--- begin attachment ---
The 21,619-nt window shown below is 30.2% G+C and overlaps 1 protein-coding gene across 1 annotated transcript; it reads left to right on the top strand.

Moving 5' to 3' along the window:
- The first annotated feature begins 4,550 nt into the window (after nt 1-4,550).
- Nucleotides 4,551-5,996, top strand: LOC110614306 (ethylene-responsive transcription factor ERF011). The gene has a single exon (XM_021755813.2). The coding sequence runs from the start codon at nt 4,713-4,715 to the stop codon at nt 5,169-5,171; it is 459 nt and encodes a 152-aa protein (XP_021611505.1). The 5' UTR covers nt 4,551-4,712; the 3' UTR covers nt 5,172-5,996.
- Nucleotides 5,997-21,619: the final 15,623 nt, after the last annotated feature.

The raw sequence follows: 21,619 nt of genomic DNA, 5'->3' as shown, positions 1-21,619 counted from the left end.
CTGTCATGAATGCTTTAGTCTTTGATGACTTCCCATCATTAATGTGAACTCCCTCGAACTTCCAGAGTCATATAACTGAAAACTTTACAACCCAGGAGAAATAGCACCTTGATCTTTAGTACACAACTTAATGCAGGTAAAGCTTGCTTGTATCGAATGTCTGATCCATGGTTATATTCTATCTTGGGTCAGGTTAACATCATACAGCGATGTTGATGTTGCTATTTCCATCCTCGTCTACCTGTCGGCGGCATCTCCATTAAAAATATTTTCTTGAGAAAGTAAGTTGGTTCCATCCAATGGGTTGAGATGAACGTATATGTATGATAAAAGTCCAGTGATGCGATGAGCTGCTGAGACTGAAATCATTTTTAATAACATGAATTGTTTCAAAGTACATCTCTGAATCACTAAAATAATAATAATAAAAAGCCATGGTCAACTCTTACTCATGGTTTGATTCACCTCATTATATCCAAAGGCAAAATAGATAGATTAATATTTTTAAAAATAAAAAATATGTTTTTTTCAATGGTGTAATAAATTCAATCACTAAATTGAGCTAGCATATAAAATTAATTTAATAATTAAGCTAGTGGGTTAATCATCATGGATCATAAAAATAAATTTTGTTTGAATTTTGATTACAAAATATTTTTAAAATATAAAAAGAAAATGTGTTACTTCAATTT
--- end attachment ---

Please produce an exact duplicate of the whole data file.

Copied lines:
The 21,619-nt window shown below is 30.2% G+C and overlaps 1 protein-coding gene across 1 annotated transcript; it reads left to right on the top strand.

Moving 5' to 3' along the window:
- The first annotated feature begins 4,550 nt into the window (after nt 1-4,550).
- Nucleotides 4,551-5,996, top strand: LOC110614306 (ethylene-responsive transcription factor ERF011). The gene has a single exon (XM_021755813.2). The coding sequence runs from the start codon at nt 4,713-4,715 to the stop codon at nt 5,169-5,171; it is 459 nt and encodes a 152-aa protein (XP_021611505.1). The 5' UTR covers nt 4,551-4,712; the 3' UTR covers nt 5,172-5,996.
- Nucleotides 5,997-21,619: the final 15,623 nt, after the last annotated feature.

The raw sequence follows: 21,619 nt of genomic DNA, 5'->3' as shown, positions 1-21,619 counted from the left end.
CTGTCATGAATGCTTTAGTCTTTGATGACTTCCCATCATTAATGTGAACTCCCTCGAACTTCCAGAGTCATATAACTGAAAACTTTACAACCCAGGAGAAATAGCACCTTGATCTTTAGTACACAACTTAATGCAGGTAAAGCTTGCTTGTATCGAATGTCTGATCCATGGTTATATTCTATCTTGGGTCAGGTTAACATCATACAGCGATGTTGATGTTGCTATTTCCATCCTCGTCTACCTGTCGGCGGCATCTCCATTAAAAATATTTTCTTGAGAAAGTAAGTTGGTTCCATCCAATGGGTTGAGATGAACGTATATGTATGATAAAAGTCCAGTGATGCGATGAGCTGCTGAGACTGAAATCATTTTTAATAACATGAATTGTTTCAAAGTACATCTCTGAATCACTAAAATAATAATAATAAAAAGCCATGGTCAACTCTTACTCATGGTTTGATTCACCTCATTATATCCAAAGGCAAAATAGATAGATTAATATTTTTAAAAATAAAAAATATGTTTTTTTCAATGGTGTAATAAATTCAATCACTAAATTGAGCTAGCATATAAAATTAATTTAATAATTAAGCTAGTGGGTTAATCATCATGGATCATAAAAATAAATTTTGTTTGAATTTTGATTACAAAATATTTTTAAAATATAAAAAGAAAATGTGTTACTTCAATTT